This power bus (part of my “eurorack power kit”) was designed to be used in a single row case. I’m planning to build a small Eurorack synth system, and decided to make my own power supply and distribution.
Most Chinese PCB fabrication services are very inexpensive if your board’s longest dimension fits within 100mm.1 This is the reason the power kit bus only fits 5 module connectors: the PCB fab will produce 10 boards anyway, so I can just install 2 or 3 of them in a single row case. With parallel connection to the power supply, it will even have lower electrical resistance (and hence, lower voltage drop).
Bus board is completely flat on the back side, so it can be installed in the case without drilling: just stick it with a 3M VHB adhesive tape or any appropriate glue. To achieve this, I’ve selected surface mounted connectors: the obvious Molex C-Grid 0.1” headers for connecting modules; and Phoenix PTSM terminal block for power input.
Meng Qi Flat Back Busboard inspired this project.
Four 3mm mounting holes are also provided, so it can be mounted with screws. It’s easy to use the board itself as a drilling template when making holes in the case back panel. The bolt holes are copper plated and electrically connected to GND wire. It is safe to install the bus board into metal Eurorack case because the chassis is supposed to be connected to GND.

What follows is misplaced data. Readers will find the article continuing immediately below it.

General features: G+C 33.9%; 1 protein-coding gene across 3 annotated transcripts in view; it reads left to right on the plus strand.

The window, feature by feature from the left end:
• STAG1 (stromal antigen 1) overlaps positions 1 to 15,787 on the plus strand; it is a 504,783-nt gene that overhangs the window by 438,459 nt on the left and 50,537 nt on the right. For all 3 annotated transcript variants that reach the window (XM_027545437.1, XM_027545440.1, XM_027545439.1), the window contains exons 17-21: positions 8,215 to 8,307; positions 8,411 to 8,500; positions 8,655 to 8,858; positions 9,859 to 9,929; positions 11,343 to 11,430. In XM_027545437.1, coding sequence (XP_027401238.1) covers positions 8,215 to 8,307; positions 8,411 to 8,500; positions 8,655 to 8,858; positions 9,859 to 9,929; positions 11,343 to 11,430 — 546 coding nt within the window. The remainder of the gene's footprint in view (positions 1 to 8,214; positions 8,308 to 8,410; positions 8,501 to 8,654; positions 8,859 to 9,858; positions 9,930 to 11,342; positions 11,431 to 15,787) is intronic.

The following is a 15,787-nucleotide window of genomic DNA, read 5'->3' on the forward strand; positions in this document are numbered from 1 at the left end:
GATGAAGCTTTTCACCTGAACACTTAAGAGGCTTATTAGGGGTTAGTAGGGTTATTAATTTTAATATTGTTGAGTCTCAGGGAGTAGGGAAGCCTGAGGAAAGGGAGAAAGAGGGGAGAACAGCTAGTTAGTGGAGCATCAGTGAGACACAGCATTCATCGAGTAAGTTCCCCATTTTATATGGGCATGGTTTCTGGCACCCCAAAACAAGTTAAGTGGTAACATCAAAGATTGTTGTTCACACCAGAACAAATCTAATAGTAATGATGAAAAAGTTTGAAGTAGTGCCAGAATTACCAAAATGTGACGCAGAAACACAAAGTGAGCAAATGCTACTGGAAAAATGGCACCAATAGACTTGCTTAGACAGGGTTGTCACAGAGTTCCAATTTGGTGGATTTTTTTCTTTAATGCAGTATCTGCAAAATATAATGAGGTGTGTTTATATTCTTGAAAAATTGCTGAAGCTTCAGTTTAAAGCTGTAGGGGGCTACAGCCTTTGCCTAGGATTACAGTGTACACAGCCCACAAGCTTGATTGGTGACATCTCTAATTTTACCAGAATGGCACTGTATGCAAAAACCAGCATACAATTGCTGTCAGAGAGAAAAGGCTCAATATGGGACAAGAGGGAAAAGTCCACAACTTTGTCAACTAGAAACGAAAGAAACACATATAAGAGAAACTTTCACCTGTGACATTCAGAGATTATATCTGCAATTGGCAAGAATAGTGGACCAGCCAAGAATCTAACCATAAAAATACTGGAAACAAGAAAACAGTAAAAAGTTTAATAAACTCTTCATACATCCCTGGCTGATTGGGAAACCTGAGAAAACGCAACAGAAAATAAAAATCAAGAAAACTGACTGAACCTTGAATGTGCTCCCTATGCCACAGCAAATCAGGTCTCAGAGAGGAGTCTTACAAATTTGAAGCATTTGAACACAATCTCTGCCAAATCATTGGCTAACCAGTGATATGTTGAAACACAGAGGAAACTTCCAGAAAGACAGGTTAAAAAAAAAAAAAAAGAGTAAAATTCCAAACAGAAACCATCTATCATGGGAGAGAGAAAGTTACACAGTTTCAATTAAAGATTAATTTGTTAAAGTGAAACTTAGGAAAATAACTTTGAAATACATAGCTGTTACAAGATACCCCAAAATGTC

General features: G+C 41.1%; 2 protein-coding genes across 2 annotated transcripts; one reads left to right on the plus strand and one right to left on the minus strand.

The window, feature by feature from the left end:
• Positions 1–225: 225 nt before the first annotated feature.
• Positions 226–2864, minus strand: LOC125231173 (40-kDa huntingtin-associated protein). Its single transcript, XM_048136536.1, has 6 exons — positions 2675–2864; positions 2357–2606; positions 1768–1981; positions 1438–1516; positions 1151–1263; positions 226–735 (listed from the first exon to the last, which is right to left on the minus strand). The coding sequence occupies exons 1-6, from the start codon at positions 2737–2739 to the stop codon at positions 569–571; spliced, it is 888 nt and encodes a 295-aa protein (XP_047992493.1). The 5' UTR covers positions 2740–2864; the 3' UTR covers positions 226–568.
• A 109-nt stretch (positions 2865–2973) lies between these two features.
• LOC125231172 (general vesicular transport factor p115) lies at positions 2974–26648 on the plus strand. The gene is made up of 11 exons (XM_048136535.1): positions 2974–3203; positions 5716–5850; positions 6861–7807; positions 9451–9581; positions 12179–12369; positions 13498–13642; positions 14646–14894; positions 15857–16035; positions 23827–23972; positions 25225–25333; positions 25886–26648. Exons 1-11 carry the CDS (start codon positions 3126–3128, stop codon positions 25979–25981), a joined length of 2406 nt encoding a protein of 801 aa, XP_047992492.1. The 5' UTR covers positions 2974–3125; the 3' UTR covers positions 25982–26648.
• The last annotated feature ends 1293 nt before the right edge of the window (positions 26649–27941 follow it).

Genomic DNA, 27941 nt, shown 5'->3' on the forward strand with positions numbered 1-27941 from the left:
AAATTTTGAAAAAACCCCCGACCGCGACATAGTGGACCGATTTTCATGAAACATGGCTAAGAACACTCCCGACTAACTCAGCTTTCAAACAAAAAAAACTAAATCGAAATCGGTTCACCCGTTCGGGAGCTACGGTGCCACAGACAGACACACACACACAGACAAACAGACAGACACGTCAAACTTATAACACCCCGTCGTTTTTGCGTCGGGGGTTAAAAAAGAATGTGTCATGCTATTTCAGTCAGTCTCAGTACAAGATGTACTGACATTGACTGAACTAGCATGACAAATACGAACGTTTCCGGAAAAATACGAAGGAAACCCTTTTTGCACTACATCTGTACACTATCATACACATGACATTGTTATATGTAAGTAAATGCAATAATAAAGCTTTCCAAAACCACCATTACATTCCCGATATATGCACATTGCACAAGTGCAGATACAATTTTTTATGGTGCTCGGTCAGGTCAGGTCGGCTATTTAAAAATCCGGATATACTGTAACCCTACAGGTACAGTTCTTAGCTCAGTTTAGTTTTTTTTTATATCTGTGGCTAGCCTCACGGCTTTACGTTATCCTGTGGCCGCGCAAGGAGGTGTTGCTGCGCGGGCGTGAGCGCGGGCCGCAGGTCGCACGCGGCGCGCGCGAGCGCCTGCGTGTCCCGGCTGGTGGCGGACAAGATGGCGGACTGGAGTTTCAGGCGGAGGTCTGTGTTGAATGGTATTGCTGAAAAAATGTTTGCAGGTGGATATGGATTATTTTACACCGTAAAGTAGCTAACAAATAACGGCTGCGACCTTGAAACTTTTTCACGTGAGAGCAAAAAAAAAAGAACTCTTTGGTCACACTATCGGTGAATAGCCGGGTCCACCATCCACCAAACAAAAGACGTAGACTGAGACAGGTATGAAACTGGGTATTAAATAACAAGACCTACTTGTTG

Wires connecting this bus to the power supply should be solid copper with cross-section of 0.5mm² max (⌀ 0.8mm, 20 AWG), as required by PTSM terminal spec. It may be possible to use tinned stranded wire, but I wasn’t able to test it yet. Phoenix PTSM connector is push-in spring connection, so wire must be stiff enough to be pushed in without bending itself.
The C-Grid header is non-shrouded, in accordance to recommendation of mr. Doepfer to not use polarized headers on bus boards and modules. Silkscreen line across the bottom row of contacts marks the -12V power line. Remember: Red Stripe Down!
All images in this post were created in CAD, I wasn’t yet able to actually build this board and test it. Look for my future posts to see it built.
KiCAD source files are published in git repo.
It can be just $5 for 10 boards! ↩